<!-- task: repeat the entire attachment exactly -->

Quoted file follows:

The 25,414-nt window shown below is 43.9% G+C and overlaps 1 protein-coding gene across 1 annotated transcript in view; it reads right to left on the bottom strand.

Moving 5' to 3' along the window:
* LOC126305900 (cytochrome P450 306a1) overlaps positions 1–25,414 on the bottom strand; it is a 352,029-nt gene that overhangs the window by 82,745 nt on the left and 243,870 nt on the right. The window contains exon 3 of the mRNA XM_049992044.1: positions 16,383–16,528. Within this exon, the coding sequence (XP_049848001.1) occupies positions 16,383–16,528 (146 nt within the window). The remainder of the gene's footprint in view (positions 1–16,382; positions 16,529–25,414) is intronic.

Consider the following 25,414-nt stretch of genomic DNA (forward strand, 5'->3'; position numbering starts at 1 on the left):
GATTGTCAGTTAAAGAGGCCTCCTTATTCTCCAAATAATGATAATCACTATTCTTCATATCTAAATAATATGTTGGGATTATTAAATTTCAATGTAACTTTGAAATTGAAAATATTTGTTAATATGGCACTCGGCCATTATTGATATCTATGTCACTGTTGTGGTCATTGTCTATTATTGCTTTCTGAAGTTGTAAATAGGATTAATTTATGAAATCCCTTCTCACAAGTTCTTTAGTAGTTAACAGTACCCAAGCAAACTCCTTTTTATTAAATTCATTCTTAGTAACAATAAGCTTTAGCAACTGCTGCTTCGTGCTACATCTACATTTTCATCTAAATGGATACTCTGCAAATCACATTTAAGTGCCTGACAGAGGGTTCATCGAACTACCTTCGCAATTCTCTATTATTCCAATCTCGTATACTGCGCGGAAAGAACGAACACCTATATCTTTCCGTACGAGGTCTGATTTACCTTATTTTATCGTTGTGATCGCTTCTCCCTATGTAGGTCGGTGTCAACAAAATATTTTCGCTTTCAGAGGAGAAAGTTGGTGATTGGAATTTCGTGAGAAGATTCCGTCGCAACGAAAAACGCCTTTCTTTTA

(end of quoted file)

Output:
The 25,414-nt window shown below is 43.9% G+C and overlaps 1 protein-coding gene across 1 annotated transcript in view; it reads right to left on the bottom strand.

Moving 5' to 3' along the window:
* LOC126305900 (cytochrome P450 306a1) overlaps positions 1–25,414 on the bottom strand; it is a 352,029-nt gene that overhangs the window by 82,745 nt on the left and 243,870 nt on the right. The window contains exon 3 of the mRNA XM_049992044.1: positions 16,383–16,528. Within this exon, the coding sequence (XP_049848001.1) occupies positions 16,383–16,528 (146 nt within the window). The remainder of the gene's footprint in view (positions 1–16,382; positions 16,529–25,414) is intronic.

Consider the following 25,414-nt stretch of genomic DNA (forward strand, 5'->3'; position numbering starts at 1 on the left):
GATTGTCAGTTAAAGAGGCCTCCTTATTCTCCAAATAATGATAATCACTATTCTTCATATCTAAATAATATGTTGGGATTATTAAATTTCAATGTAACTTTGAAATTGAAAATATTTGTTAATATGGCACTCGGCCATTATTGATATCTATGTCACTGTTGTGGTCATTGTCTATTATTGCTTTCTGAAGTTGTAAATAGGATTAATTTATGAAATCCCTTCTCACAAGTTCTTTAGTAGTTAACAGTACCCAAGCAAACTCCTTTTTATTAAATTCATTCTTAGTAACAATAAGCTTTAGCAACTGCTGCTTCGTGCTACATCTACATTTTCATCTAAATGGATACTCTGCAAATCACATTTAAGTGCCTGACAGAGGGTTCATCGAACTACCTTCGCAATTCTCTATTATTCCAATCTCGTATACTGCGCGGAAAGAACGAACACCTATATCTTTCCGTACGAGGTCTGATTTACCTTATTTTATCGTTGTGATCGCTTCTCCCTATGTAGGTCGGTGTCAACAAAATATTTTCGCTTTCAGAGGAGAAAGTTGGTGATTGGAATTTCGTGAGAAGATTCCGTCGCAACGAAAAACGCCTTTCTTTTA